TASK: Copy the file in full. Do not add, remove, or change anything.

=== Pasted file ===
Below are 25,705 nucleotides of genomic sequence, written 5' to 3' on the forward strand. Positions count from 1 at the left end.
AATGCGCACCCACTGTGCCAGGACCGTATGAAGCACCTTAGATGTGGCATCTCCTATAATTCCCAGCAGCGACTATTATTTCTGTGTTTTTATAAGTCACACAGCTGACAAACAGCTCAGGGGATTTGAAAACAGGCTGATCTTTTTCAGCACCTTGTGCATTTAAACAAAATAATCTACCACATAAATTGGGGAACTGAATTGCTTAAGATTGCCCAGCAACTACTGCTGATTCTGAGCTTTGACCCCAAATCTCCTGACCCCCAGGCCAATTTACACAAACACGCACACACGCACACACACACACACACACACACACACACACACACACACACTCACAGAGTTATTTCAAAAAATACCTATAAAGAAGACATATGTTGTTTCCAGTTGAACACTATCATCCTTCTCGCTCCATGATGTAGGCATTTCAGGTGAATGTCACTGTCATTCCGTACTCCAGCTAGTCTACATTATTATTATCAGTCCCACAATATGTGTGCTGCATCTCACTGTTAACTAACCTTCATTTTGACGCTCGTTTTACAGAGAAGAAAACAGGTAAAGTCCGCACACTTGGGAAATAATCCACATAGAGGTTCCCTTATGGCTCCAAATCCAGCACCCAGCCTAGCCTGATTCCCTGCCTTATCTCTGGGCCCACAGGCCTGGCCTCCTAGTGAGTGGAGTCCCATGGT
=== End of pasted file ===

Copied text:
Below are 25,705 nucleotides of genomic sequence, written 5' to 3' on the forward strand. Positions count from 1 at the left end.
AATGCGCACCCACTGTGCCAGGACCGTATGAAGCACCTTAGATGTGGCATCTCCTATAATTCCCAGCAGCGACTATTATTTCTGTGTTTTTATAAGTCACACAGCTGACAAACAGCTCAGGGGATTTGAAAACAGGCTGATCTTTTTCAGCACCTTGTGCATTTAAACAAAATAATCTACCACATAAATTGGGGAACTGAATTGCTTAAGATTGCCCAGCAACTACTGCTGATTCTGAGCTTTGACCCCAAATCTCCTGACCCCCAGGCCAATTTACACAAACACGCACACACGCACACACACACACACACACACACACACACACACACACACACTCACAGAGTTATTTCAAAAAATACCTATAAAGAAGACATATGTTGTTTCCAGTTGAACACTATCATCCTTCTCGCTCCATGATGTAGGCATTTCAGGTGAATGTCACTGTCATTCCGTACTCCAGCTAGTCTACATTATTATTATCAGTCCCACAATATGTGTGCTGCATCTCACTGTTAACTAACCTTCATTTTGACGCTCGTTTTACAGAGAAGAAAACAGGTAAAGTCCGCACACTTGGGAAATAATCCACATAGAGGTTCCCTTATGGCTCCAAATCCAGCACCCAGCCTAGCCTGATTCCCTGCCTTATCTCTGGGCCCACAGGCCTGGCCTCCTAGTGAGTGGAGTCCCATGGT